• kate

body: coda

‘…for we are all inherently constituted with and toward other bodies –

viruses, humans, oceans, atmospheres’

(Hunchuck, 2020:58).

Original images: Rótarjökull in 1999 and Rótarjökull in 2019. Olafur Eliasson, The Glacier Series, 1999 / 2019, work in progress. © 2019 Olafur Eliasson. Edited by Kate Dawson.


To begin with, glaciers. Or rather, melting glaciers.

In an engaging article in Flash Art magazine, Elise Hunchuck unpacked the layers of bodily meaning embedded in the images of artist Olafur Eliasson.[1] Appearing at first like rows of Iceland's enchanting landscapes, this vision quickly dissipates upon the realisation that the images capture twenty years of retreating glaciers. Of melting ice.

I start here because I was particularly taken by the use of the word ‘body’ to talk with, through and beyond these landscapes. Speaking of the climate crisis envisaged in Olafur Eliasson’s work, Hunchuck extends outwards, asking ‘what are our contemporary crises if not explicitly about bodies acting with and against bodies?’[2] This relationality – of body to body and of bodies to bodies – helps us think with and beyond ourselves. And this, I suggest, may be an important way of building a politics that draws out better ways of being here on this planet. It is in this vein that I present some working ideas below.

The politics of breathing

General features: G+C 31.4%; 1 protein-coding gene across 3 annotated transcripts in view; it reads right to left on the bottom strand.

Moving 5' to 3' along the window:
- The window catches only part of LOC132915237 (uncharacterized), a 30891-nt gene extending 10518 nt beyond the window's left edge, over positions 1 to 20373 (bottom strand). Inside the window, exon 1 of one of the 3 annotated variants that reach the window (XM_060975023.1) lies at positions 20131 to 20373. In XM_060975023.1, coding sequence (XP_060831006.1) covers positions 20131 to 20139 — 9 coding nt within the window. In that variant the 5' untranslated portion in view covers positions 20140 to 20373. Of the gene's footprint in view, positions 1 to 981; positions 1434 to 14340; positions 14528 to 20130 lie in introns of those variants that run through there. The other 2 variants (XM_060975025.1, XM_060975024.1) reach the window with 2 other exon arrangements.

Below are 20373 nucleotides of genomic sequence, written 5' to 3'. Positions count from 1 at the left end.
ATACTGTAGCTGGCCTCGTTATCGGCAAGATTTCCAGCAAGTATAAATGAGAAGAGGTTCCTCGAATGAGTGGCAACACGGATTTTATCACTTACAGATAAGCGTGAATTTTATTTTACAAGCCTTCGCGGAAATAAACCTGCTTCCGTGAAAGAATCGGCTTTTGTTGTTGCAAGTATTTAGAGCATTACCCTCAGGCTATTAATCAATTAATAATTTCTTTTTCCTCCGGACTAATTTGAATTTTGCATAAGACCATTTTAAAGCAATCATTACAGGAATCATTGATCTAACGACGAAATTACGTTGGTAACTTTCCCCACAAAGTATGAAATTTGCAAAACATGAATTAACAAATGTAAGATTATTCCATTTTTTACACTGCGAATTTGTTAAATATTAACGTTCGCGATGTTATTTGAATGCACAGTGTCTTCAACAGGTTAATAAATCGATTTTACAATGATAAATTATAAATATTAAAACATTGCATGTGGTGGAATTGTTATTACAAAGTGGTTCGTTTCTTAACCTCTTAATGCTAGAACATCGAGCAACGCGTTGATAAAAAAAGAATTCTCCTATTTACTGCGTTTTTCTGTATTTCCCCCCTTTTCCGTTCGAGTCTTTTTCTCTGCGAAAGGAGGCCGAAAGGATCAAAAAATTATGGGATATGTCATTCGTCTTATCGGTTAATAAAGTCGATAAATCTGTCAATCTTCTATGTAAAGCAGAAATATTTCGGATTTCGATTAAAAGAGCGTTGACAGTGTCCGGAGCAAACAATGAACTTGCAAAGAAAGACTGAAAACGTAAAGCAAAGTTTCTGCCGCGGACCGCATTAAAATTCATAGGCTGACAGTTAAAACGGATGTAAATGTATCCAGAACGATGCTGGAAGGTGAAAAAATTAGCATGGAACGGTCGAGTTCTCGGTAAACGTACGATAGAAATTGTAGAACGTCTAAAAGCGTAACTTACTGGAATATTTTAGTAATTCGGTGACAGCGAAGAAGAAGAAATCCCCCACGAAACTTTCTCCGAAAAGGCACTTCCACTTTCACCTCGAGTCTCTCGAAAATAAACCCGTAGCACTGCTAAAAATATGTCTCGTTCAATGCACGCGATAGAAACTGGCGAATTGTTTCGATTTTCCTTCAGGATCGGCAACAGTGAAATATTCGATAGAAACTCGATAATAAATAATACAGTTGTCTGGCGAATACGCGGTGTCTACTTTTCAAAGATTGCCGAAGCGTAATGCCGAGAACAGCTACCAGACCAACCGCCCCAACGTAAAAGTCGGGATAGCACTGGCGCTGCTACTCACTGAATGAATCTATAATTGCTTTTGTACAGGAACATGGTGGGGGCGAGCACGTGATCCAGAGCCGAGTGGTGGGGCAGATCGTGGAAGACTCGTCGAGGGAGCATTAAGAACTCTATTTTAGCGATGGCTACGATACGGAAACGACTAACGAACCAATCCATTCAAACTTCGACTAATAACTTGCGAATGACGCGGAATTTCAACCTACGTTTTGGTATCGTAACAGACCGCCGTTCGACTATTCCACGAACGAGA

As we highlighted in our past call for contributions to BODY, the body – as physical form, spiritual being and larger frame of reference – has reigned supreme as a site of political struggle throughout 2020 [and of course, has long been a contested terrain].

This may be most aptly captured through the politics of breathing. Indeed, the devastating cries of lives now lost and the demands of Black Lives Matter protestors – ‘I can’t breathe’ – run adjacent to the fights against a global virus that has attacked the respiratory systems of 18 million of Earth’s inhabitants.

In this arena of global events, the politics of breathing – as the politics of the energy that runs through our bodies and connects us with an outside – has exposed the uneven lines of living that continue to take shape around racialised, classed, gendered [among other] lines of inequality.

At the same time, the global pandemic has caused what onlookers are calling the ‘anthropause’ – or ‘the considerable global slowing of modern human activities, notably travel.’[3] The anthropause, commentators suggest, could provide critical information on animal behaviour and better ways to live together in a multi-species world. It has pointed to the forms of nature – insects, mammals, algae – that have struggled to breathe in silence.

In this way, I suggest that the politics of breathing offers a way of thinking through the interconnected set of bodily struggles that animate our contemporary moment. Because sometimes viewing a body [sing] as a body [plural] can be politically important to both understand the nature of the process at hand, but also to think through ways of taking action.